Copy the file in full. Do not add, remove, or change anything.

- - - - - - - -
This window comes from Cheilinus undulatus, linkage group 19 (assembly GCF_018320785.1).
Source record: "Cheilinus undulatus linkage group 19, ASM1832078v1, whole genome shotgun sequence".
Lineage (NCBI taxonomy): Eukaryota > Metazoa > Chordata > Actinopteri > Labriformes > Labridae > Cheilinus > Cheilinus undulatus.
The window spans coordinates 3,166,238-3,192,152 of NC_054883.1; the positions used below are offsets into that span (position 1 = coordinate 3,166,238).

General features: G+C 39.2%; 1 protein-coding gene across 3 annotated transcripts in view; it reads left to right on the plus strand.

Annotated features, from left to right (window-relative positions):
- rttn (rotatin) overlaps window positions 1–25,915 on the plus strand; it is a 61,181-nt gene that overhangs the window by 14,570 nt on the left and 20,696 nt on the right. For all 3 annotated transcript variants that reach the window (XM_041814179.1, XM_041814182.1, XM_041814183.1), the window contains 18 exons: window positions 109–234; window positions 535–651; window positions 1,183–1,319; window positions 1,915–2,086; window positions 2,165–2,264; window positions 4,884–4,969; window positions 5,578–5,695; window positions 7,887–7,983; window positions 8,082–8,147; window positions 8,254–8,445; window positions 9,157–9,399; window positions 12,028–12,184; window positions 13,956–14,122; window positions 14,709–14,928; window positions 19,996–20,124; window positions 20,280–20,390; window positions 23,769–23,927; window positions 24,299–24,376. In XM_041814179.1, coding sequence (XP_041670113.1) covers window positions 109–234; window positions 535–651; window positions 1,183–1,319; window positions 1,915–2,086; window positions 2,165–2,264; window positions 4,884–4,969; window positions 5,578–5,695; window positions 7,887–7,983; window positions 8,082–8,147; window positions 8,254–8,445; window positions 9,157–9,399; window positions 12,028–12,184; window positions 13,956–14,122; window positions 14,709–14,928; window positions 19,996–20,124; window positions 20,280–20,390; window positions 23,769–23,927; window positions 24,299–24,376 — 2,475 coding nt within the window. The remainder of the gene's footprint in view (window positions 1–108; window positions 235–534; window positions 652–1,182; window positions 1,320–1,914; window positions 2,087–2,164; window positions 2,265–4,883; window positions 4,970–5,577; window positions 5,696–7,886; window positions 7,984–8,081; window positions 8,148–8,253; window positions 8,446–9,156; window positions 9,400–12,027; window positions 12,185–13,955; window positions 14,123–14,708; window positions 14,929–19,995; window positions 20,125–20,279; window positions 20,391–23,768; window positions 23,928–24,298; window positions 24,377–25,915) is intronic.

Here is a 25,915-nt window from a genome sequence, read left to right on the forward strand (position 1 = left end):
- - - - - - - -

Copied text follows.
This window comes from Cheilinus undulatus, linkage group 19 (assembly GCF_018320785.1).
Source record: "Cheilinus undulatus linkage group 19, ASM1832078v1, whole genome shotgun sequence".
Lineage (NCBI taxonomy): Eukaryota > Metazoa > Chordata > Actinopteri > Labriformes > Labridae > Cheilinus > Cheilinus undulatus.
The window spans coordinates 3,166,238-3,192,152 of NC_054883.1; the positions used below are offsets into that span (position 1 = coordinate 3,166,238).

General features: G+C 39.2%; 1 protein-coding gene across 3 annotated transcripts in view; it reads left to right on the plus strand.

Annotated features, from left to right (window-relative positions):
- rttn (rotatin) overlaps window positions 1–25,915 on the plus strand; it is a 61,181-nt gene that overhangs the window by 14,570 nt on the left and 20,696 nt on the right. For all 3 annotated transcript variants that reach the window (XM_041814179.1, XM_041814182.1, XM_041814183.1), the window contains 18 exons: window positions 109–234; window positions 535–651; window positions 1,183–1,319; window positions 1,915–2,086; window positions 2,165–2,264; window positions 4,884–4,969; window positions 5,578–5,695; window positions 7,887–7,983; window positions 8,082–8,147; window positions 8,254–8,445; window positions 9,157–9,399; window positions 12,028–12,184; window positions 13,956–14,122; window positions 14,709–14,928; window positions 19,996–20,124; window positions 20,280–20,390; window positions 23,769–23,927; window positions 24,299–24,376. In XM_041814179.1, coding sequence (XP_041670113.1) covers window positions 109–234; window positions 535–651; window positions 1,183–1,319; window positions 1,915–2,086; window positions 2,165–2,264; window positions 4,884–4,969; window positions 5,578–5,695; window positions 7,887–7,983; window positions 8,082–8,147; window positions 8,254–8,445; window positions 9,157–9,399; window positions 12,028–12,184; window positions 13,956–14,122; window positions 14,709–14,928; window positions 19,996–20,124; window positions 20,280–20,390; window positions 23,769–23,927; window positions 24,299–24,376 — 2,475 coding nt within the window. The remainder of the gene's footprint in view (window positions 1–108; window positions 235–534; window positions 652–1,182; window positions 1,320–1,914; window positions 2,087–2,164; window positions 2,265–4,883; window positions 4,970–5,577; window positions 5,696–7,886; window positions 7,984–8,081; window positions 8,148–8,253; window positions 8,446–9,156; window positions 9,400–12,027; window positions 12,185–13,955; window positions 14,123–14,708; window positions 14,929–19,995; window positions 20,125–20,279; window positions 20,391–23,768; window positions 23,928–24,298; window positions 24,377–25,915) is intronic.

Here is a 25,915-nt window from a genome sequence, read left to right on the forward strand (position 1 = left end):